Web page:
It was a game played in a small cabin at a summer camp, Camp Nightingale. Two Truths and a Lie. This game was played between four campers, Vivian, Natalie, Allison and Emma. One night three of the girls snuck out. As the youngest then, all Emma could do was watch, ordered by the leader of the pack, Vivian, to remain quiet.
It is over a decade later and Emma has become an artist. The girls were never seen again, and Emma continually paints them in huge canvases, but then covering them with dark and knarled leaves and branches. These paintings have gained notoriety, and have even caught the eye of Francesca Harris White, who is the wealthy owner of Camp Nightingale. It has been reopened and Francesca begs Emma to return as a painting instructor. Emma find this a great opportunity to try and discover whatever happened to her friends, once and for all.
Things are just not right at the camp even now. Also, Emma is haunted by the events, especially when it comes to Vivian. Emma discovers clues Vivian left behind. Everyone seems suspect, including the son of the owner. All the while, Two Truths and a Lie cover every aspect of the past and the present.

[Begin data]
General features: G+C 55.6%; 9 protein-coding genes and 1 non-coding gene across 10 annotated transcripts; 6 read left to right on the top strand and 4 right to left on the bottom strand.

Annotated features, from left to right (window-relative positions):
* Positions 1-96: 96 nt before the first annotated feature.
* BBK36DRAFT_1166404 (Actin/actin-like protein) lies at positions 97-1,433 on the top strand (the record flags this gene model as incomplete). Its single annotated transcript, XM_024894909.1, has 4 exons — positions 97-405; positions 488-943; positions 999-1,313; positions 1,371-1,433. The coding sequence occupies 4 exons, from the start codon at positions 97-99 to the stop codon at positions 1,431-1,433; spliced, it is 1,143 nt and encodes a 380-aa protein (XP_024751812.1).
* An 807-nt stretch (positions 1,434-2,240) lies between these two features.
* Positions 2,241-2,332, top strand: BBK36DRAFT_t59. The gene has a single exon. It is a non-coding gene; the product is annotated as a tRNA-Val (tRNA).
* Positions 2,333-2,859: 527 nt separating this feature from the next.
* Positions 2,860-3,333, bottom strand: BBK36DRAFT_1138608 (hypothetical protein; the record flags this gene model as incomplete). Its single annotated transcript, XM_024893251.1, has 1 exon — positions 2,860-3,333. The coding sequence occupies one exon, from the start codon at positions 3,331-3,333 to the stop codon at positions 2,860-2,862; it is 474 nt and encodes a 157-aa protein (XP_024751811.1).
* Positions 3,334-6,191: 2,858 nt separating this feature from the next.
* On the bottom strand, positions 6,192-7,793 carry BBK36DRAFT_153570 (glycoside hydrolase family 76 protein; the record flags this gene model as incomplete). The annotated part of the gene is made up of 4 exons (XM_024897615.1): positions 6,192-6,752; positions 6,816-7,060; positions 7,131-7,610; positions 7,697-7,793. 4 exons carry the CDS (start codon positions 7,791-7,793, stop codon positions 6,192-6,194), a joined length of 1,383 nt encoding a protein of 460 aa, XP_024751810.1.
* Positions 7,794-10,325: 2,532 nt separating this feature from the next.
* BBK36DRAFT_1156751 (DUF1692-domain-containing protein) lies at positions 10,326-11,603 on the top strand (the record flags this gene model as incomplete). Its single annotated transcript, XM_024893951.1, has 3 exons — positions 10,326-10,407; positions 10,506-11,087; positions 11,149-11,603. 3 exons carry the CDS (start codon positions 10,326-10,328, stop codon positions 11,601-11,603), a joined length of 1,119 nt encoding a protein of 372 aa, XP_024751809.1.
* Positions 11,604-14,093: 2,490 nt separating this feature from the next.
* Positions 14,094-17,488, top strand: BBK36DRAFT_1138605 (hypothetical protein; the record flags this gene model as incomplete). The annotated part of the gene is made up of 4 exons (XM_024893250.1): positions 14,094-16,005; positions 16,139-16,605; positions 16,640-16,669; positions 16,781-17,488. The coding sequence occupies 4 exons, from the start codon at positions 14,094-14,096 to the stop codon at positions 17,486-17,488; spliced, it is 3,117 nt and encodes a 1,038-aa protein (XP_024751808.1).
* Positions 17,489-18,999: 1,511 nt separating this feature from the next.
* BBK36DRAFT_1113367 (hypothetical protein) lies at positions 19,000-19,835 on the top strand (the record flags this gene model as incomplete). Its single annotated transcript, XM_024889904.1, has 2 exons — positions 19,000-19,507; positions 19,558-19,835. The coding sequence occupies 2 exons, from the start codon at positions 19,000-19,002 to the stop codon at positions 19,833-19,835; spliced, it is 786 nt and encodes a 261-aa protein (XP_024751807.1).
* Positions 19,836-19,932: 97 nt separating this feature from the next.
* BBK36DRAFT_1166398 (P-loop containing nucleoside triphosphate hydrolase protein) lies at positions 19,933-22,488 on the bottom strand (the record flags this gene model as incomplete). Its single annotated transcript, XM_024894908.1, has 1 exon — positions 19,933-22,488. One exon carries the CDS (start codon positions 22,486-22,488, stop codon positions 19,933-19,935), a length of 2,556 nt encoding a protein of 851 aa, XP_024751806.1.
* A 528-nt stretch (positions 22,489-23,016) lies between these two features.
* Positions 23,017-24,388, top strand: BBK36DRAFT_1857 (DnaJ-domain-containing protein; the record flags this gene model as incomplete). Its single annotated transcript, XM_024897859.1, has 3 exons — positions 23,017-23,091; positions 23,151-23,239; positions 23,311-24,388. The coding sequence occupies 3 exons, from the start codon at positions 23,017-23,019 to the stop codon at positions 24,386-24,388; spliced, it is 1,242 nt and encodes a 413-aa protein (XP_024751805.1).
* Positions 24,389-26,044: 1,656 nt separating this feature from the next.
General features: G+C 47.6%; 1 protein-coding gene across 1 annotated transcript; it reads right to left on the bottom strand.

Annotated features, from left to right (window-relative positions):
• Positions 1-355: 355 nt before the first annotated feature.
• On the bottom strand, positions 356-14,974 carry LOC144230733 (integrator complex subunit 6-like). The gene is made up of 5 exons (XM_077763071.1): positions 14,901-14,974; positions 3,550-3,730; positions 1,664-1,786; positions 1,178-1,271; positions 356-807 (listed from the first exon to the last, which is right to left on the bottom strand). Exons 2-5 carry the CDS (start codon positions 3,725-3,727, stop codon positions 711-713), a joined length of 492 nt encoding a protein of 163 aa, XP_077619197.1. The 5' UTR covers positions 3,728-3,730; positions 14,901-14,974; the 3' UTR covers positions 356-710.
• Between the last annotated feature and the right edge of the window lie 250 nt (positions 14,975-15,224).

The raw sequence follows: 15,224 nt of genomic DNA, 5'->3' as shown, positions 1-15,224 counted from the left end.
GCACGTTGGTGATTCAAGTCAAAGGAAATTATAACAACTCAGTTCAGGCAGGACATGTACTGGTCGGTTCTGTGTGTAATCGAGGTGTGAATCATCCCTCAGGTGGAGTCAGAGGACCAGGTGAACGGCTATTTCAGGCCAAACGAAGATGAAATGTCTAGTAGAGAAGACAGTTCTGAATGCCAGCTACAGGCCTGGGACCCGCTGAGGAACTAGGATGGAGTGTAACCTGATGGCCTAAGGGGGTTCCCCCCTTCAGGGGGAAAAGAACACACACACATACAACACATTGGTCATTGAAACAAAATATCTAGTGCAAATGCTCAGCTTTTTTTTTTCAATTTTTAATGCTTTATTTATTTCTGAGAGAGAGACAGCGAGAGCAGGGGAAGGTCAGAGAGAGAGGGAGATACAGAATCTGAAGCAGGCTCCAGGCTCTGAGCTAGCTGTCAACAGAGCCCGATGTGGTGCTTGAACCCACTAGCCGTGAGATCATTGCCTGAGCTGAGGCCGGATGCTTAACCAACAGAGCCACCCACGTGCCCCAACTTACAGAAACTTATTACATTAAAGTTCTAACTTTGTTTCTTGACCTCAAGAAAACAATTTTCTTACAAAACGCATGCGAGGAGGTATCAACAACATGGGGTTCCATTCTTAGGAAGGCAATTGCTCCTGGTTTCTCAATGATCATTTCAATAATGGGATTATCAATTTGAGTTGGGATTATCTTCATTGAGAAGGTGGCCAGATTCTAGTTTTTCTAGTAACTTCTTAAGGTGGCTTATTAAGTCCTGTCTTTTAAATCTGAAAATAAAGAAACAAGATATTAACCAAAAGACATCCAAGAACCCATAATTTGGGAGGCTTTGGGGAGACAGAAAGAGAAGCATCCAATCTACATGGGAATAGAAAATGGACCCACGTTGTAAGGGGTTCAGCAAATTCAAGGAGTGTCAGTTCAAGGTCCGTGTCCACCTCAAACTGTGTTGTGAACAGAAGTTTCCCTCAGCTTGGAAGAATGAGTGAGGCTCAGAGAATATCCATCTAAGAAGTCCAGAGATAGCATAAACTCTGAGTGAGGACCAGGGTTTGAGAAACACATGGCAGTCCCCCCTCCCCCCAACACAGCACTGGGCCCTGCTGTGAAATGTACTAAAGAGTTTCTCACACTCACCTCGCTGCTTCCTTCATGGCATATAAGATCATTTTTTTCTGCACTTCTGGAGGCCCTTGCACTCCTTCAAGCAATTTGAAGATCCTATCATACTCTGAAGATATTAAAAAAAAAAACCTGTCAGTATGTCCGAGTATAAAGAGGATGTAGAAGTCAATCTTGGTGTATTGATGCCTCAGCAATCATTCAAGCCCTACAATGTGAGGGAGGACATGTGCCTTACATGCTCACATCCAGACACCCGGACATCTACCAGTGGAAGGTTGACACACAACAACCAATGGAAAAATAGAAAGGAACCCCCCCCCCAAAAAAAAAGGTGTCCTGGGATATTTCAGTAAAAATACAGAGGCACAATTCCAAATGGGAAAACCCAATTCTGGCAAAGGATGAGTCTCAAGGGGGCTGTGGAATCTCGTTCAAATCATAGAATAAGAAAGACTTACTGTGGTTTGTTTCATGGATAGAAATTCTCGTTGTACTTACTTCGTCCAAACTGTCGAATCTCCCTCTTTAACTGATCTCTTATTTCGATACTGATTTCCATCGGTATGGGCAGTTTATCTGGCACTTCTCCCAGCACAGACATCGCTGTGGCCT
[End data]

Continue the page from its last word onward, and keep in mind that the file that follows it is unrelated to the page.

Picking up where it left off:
This book was full of despair and suspense. Sad that three teens apparently died and suspenseful because Emma left no stone unturned during her time back at the camp.
Riley Sager did a fantastic job of keeping me guessing. In fact, what happened more than midway through the book was truly shocking, and actually gave me pause. I remember talking to someone at this point while reading the book and wondering if it was not just a bit fantastical and whether or not I had the guts to go on. Well, of course I did, and I am thrilled to have done so. The story was already written with superb character development and perfect pacing. That only intensified ad that point, leaving me with a rather insatiable desire to work things out to see who really was responsible for everything strange going on.
Without adding in any spoilers, I want to say something about Emma. She was a truly unreliable narrator, and we got the entire story from her first-person point of view. I admit to doubting her time and again. This plays well to the excellent writing style of Sager. Get me to dislike or distrust a character and you have my attention. I enjoyed The Last Time I Lied and I look forward to Mr.Sager's next book, Lock Every Door. As a matter of fact, I think I am going to backtrack and check out Final Girls.
Many thanks to Dutton and to Edelweiss for this ARC to review in exchange for my honest opinion.